Tris, Nottingham, UK
I think it's pathetic. I think religion should back off and let people think for themselves. Its OK for a guy to like a guy, Its their decision I believe that we should respect other peoples decision.
I think the rise in hate crimes is awful but is simply mirroring a general rise in crime levels caused by incredibly poor conviction rates. If people think they can get away with it, then they're more likely to try.
Michael, London, UK
I teach in a secondary school and am still correcting "spastic" or "spaz" on a daily basis. If anything it merely stops them using it around adults and encourages them to use it more when being "risque" around their friends. Limiting their vocabulary will not change their views, and today's teenagers still generally believe homosexuality to be wrong, weird, dirty or funny.
Another example of a homophobic attack was the recent news story of the two pro fighters dressed in drag being targeted by a man on the street. Although that story ended happily what if instead of being dolled up cage fighters they were, transvestites, transsexuals or people who looked just a little bit gay? The fact that the word 'gay' is used as a common insult is a huge factor because it instantly paints homosexuality as a negative. But it's mainly just 'us and them', the fact that ignorant people need targets and gay people; being a minority are an easy choice.
CJ, Nottingham, UK
Am I alone in thinking that all the efforts some gay and lesbian people make to draw specific attention to their sexuality could actually be counter-productive? It is claimed that gays merely want to be treated in the same way as non-gays, but if this is so, why the need for special festivals and a tailor-made district of a city (Liverpool in this case) set aside for them? In fact it could appear that some gays want privileges denied to non-gays; imagine the outcry if a non-gay person were to suggest a "straight Pride" festival or a "straight quarter" in their local town?
I find it a little bit sad that some of these attacks take place very close to gay venues and yet nobody seems to assist. Have we become a little bit sheep-like in our fear of these "Packs"? Maybe, as in the case of the original Stonewall riots, we should ensure that if any of our number is attacked we group up with the intention of defending and maybe fighting back. Bullies always go for numbers smaller and weaker than themselves. I for one would be happy to give some of these guys a fair wallop back should they try something on. Come on guys, lets stop being victims.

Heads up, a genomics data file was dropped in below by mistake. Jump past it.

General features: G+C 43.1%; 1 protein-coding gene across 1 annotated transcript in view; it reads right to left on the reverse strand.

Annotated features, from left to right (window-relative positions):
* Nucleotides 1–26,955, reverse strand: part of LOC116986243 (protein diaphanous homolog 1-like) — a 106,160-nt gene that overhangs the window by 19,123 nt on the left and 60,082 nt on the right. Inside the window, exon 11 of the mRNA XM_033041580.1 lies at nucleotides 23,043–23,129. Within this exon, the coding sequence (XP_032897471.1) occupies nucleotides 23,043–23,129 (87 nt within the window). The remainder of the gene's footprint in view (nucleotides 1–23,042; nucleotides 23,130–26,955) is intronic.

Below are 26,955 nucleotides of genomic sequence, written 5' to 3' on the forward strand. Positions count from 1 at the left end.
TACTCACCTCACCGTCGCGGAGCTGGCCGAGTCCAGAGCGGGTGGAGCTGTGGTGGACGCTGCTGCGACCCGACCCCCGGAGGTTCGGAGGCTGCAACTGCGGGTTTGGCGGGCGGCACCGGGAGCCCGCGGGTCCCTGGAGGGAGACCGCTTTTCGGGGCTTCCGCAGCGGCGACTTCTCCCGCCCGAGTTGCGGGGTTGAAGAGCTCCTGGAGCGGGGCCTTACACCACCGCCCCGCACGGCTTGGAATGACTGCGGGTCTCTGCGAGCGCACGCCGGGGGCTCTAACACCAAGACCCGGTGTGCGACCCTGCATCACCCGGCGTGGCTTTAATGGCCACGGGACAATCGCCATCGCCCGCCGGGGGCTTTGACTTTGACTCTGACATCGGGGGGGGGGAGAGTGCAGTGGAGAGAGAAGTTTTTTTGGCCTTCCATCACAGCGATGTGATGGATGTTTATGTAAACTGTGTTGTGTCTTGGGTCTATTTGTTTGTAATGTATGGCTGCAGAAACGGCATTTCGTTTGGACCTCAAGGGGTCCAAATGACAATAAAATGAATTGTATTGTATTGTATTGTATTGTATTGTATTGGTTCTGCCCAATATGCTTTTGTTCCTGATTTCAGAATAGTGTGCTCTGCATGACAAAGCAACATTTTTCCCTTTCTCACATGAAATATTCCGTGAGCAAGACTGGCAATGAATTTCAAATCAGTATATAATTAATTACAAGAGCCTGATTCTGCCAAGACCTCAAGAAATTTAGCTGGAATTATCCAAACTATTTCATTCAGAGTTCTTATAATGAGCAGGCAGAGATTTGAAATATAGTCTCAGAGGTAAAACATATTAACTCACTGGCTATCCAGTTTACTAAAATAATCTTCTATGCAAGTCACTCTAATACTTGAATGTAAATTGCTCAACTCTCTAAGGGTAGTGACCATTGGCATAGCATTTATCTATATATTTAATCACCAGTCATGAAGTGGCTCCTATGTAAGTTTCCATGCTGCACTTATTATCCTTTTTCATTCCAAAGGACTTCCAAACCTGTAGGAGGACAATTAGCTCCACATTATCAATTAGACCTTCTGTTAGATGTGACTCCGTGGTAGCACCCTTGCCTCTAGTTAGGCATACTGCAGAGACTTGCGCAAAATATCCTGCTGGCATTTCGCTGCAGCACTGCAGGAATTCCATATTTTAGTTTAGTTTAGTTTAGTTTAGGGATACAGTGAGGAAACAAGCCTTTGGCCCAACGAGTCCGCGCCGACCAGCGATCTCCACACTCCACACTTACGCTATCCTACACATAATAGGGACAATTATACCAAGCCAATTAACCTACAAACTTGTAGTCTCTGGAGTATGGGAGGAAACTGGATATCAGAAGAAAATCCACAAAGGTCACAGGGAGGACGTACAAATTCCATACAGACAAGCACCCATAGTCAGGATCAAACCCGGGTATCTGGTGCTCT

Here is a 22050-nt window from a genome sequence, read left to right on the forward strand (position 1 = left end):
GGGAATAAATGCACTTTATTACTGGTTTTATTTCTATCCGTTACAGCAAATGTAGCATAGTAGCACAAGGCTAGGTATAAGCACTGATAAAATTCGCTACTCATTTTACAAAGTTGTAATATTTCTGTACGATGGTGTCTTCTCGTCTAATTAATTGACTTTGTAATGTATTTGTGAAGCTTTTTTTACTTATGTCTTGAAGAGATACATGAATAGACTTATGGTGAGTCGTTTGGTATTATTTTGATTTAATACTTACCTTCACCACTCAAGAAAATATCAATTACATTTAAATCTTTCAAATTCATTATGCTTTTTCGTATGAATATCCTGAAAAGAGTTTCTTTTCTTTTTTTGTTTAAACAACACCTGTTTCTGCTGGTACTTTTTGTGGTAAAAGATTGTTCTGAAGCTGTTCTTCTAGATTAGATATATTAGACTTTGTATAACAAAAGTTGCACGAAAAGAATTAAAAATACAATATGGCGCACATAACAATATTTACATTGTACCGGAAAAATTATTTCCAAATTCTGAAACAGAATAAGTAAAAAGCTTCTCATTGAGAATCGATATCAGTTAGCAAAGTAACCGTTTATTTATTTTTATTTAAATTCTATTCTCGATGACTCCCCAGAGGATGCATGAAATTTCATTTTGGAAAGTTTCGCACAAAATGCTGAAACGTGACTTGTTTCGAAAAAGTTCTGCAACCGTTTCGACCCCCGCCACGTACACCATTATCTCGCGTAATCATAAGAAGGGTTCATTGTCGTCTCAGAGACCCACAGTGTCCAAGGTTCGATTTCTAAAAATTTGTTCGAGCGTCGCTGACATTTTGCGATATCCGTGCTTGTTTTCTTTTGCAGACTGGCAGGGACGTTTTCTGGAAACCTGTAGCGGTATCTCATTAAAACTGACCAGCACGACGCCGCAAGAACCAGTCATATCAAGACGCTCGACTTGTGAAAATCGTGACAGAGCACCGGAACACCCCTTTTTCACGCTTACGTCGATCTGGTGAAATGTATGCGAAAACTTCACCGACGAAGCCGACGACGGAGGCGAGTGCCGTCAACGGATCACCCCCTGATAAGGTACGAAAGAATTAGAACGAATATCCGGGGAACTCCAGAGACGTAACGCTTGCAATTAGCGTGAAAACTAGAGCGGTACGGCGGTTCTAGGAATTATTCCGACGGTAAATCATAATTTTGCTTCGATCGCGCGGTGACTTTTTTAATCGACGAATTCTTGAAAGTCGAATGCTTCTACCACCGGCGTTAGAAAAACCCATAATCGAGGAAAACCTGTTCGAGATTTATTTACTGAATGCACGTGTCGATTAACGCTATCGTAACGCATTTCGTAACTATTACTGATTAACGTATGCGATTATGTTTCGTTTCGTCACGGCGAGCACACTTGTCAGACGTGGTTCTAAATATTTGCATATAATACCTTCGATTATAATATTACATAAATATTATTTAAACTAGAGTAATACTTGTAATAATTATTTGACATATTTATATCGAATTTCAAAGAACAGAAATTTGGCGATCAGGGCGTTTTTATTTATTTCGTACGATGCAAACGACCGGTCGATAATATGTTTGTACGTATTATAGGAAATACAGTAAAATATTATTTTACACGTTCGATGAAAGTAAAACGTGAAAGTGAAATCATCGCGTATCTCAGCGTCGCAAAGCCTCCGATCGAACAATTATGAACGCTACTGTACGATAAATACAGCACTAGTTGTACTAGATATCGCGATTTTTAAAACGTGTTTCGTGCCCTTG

Glen Campbell, Bournemouth
My parents brought me up to respect differences and I think that unless parents and schools take more responsibility for the moral wellbeing of children, ALL types of hate crime, yobbish behaviour, drunken violence and gang related crimes will continue. There is no excuse for the behaviour and my boyfriend and I have had glass bottles thrown at our heads from moving vehicles of younger drivers so I know what it feels like to be afraid, however where is the authority figure in these people's lives? It's not parents or schools and the police are seen as enemies and nothing more. Who guides the morals of our future leaders?
Hate crimes against gay and trans-gender people are on the rise. I have been the victim of verbal abuse and threats of violence during the last eight months for the first time despite living in the same property for 20 years. It has only ended because the youth is now on bail pending a court case early next year. Verbal insults have been fairly rare but have happened over the years. However, never before have I had to endure such a hateful sustained attack just for being who I am. The police along with the victim support unit have been great but my local council who were my first port of call for the anti-social behaviour weren't interested and made me feel like I was making a big deal out of nothing, which in turn lead to the abuse continuing for such a long time. With such a serious attitude in law towards racial hate crimes it would appear the gay and trans-gender minorities are next on some people's hit list.